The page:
For about six months now I have been downloading the weekly CFTC report and crunching the numbers into an Excel spreadsheet. It's been more educational in terms of how certain markets work but as I understand these reports more I am realizing there is a lot of good data to be had. For those new to the COT report, traders are categorized into three categories Commercial, Non Commercial, Non Reporting. Commercial traders for example would be Starbucks buying coffee for delivery through the futures market. These are the traders that know what's going on and the ones where the most can be gained by studying their positions.
So the charts below focus solely on the commercial traders and their net position (long minus short).
Chart 1: S&P 500 Versus Copper Commercial Positions.
For sake of comparison, I often invert an axis as I did on the left side which represents the net position). The prior week registered the highest short position of commercial week and this week we see them finally to have reduced that position. It's not definitive enough at this point to declare an overall change in copper price action but considering the strength in copper, why would commercial traders drop their net short position. Commercial traders short into strength and go long into weakness.
Chart 2: S&P 500 Versus Copper.
I show this chart for the simple fact of showing how tightly correlated the two have been. The past 6-8 weeks they have traded with almost perfect correlation. Copper has begun to rollover the past few days. It's worth noting price action over the next few days to see if the slide continues or not.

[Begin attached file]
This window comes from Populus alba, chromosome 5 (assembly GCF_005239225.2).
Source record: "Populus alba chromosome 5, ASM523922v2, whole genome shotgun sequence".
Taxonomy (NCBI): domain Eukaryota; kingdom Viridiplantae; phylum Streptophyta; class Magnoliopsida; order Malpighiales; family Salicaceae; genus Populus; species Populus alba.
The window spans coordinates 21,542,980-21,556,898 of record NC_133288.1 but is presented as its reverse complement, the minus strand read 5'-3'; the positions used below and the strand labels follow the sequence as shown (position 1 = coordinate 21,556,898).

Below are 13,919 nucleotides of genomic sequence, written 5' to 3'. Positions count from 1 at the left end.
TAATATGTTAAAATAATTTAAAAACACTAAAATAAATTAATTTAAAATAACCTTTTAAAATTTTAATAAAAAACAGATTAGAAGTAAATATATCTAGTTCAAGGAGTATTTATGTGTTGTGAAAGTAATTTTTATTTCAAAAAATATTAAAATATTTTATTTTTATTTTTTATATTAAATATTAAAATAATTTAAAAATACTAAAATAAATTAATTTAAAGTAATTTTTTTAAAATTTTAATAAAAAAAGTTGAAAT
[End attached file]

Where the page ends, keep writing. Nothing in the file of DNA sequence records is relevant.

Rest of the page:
Chart 3: S&P 500 Versus S&P 500 Consolidated Commercial Positions
Notice the relatively strong correlation the past year. It's not as tightly correlated as Chart 2. Notice the April high (peak on the SPX – orange line) and how it was trading higher than the green line until it reverted. Notice what's been happening the past few weeks as the two have once again diverged. Would imply the SPX is due to correct as it did in April 2010.
Chart 4: S&P 500 Versus 30 Year Treasury Commercial Positions
Similar to Chart 3, notice how the net position has begun rolling over while the SPX has continued to diverge?
Chart 5: 30 Year Treasury Yield Versus 30 Year Treasury Commercial Positions
Notice how the commercial traders have been increasing their short position (axis on the right inverted for comparison) while the 30 year yield has diverged. This would imply the 30 year is close to a bottom in price (high in yield) and due to begin catching a bid which based on correlations would put pressure on the SPX (see chart 6).
Chart 6: S&P 500 Versus 30 Year Treasury Yield
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